The first recorded named holder of a Dublin medical degree was John Stearne, a Trinity graduate who had trained as a doctor in England (possibly at Cambridge), and was appointed a Fellow upon returning to Trinity in 1651. From 1662 until his death in 1669 he was Professor of Physic, and during this time was instrumental in the foundation of a college of physicians, which later became the Royal College of Physicians of Ireland; this institution had originally functioned as a daughter institution of Trinity College, located at the former Trinity Hall on Hoggen Green (now College Green). Trinity Hall had been intended as a place of residence and tuition for students of the College, but a dispute arose, as the property fell into disuse and disrepair following the rebellion of 1641, and Dublin Corporation demanded its return, as the conditions by which the Corporation had provided it to the College were not being upheld. The matter was resolved by Stearne, who offered to raise funds to cover the costs of restoring the building (which the College could not afford at the time) as a daughter college for the education of physicians, with Stearne as its president, and with medical students there first becoming members of Trinity; the agreement stated "that the College should have the nomination of the President of the College of Physicians, and that the President and Fellows of that College should give their professional services without fees to the Provost and Senior Fellows of Trinity College and their successors whenever they should require them to attend them during illness."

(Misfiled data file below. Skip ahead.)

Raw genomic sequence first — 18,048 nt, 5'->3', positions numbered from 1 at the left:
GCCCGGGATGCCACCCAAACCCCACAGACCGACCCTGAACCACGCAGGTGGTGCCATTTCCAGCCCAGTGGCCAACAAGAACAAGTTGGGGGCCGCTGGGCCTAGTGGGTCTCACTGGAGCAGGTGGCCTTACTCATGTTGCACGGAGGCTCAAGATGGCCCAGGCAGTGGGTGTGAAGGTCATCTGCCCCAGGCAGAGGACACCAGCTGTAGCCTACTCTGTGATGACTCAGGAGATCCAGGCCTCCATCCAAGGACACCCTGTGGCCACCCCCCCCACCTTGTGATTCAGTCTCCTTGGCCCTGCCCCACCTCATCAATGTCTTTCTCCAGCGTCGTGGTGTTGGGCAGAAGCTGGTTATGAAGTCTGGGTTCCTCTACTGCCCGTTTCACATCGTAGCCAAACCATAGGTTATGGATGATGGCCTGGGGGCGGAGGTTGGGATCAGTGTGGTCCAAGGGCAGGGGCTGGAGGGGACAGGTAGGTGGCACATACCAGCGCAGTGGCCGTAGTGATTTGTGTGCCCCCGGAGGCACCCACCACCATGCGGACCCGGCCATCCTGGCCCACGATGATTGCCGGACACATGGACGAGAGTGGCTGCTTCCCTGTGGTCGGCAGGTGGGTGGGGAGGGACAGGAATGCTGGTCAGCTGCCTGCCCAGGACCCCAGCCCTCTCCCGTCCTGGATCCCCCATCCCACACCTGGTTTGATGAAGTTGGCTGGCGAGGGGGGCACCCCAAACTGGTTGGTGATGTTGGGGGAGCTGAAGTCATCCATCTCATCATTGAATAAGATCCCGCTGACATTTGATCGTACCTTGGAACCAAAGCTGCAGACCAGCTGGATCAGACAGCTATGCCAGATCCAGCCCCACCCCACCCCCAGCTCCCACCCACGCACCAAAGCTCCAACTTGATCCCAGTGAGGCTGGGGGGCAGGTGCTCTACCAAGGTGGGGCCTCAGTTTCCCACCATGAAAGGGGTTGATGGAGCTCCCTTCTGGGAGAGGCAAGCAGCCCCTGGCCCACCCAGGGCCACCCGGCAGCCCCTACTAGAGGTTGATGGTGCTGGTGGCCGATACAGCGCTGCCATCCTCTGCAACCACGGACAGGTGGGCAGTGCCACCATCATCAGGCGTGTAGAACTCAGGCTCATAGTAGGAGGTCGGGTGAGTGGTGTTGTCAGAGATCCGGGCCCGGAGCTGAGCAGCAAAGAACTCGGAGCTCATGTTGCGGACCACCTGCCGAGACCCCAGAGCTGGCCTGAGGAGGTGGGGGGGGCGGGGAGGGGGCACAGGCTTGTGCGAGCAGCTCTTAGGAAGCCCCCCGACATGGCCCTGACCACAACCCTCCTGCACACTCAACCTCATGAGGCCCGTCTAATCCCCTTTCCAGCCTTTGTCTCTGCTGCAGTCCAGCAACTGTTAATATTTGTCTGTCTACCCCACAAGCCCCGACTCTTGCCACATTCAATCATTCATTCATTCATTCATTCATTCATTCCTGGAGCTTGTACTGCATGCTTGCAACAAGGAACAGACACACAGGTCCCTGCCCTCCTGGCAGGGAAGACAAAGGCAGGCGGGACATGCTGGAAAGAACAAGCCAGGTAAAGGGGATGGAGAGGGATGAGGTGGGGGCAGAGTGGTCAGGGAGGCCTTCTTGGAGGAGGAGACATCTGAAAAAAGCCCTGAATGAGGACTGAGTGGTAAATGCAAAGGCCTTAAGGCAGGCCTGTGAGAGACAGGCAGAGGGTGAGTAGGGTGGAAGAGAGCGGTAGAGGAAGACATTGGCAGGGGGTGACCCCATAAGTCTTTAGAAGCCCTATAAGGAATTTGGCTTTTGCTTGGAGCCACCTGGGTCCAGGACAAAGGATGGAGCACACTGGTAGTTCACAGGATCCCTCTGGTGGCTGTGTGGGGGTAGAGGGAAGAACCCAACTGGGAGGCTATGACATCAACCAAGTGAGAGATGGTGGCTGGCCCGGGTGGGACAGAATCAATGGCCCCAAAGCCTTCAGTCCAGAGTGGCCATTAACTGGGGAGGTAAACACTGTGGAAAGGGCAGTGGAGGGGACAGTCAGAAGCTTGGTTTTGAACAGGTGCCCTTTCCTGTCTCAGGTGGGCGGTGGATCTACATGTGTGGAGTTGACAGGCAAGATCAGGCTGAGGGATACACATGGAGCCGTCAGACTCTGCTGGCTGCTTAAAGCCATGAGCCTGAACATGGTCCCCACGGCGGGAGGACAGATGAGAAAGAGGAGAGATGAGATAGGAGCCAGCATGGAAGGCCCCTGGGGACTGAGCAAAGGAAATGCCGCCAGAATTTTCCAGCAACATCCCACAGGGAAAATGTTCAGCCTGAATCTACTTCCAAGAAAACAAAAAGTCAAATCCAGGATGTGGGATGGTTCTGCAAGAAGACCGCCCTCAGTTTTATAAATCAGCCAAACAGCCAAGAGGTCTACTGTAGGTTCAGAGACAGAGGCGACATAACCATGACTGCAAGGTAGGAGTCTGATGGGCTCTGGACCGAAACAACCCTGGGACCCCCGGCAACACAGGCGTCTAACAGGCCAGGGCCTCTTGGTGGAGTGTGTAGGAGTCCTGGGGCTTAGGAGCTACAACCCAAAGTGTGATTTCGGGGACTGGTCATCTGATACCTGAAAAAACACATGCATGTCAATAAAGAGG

A "Colledge of Physitians in Dublin" was thus granted a royal charter in 1667, but no records survive from the time of Stearne's death in 1669 to confirm whether medical students from Trinity were in residence, and in subsequent years the College of Physicians gained virtual independence from the university, largely due to the mother institution being unable to supply sufficient qualified physicians to administer it. The College was given the right of granting medical licences within a radius of seven miles of the city of Dublin. In 1692 it was rechartered as the King and Queen's College of Physicians in Ireland, and provision was made for representatives of the College to examine candidates for medical degrees of the University of Dublin—this arrangement persisting until 1760—and for holders of Dublin medical degrees to be admitted without further examination or fees to the College.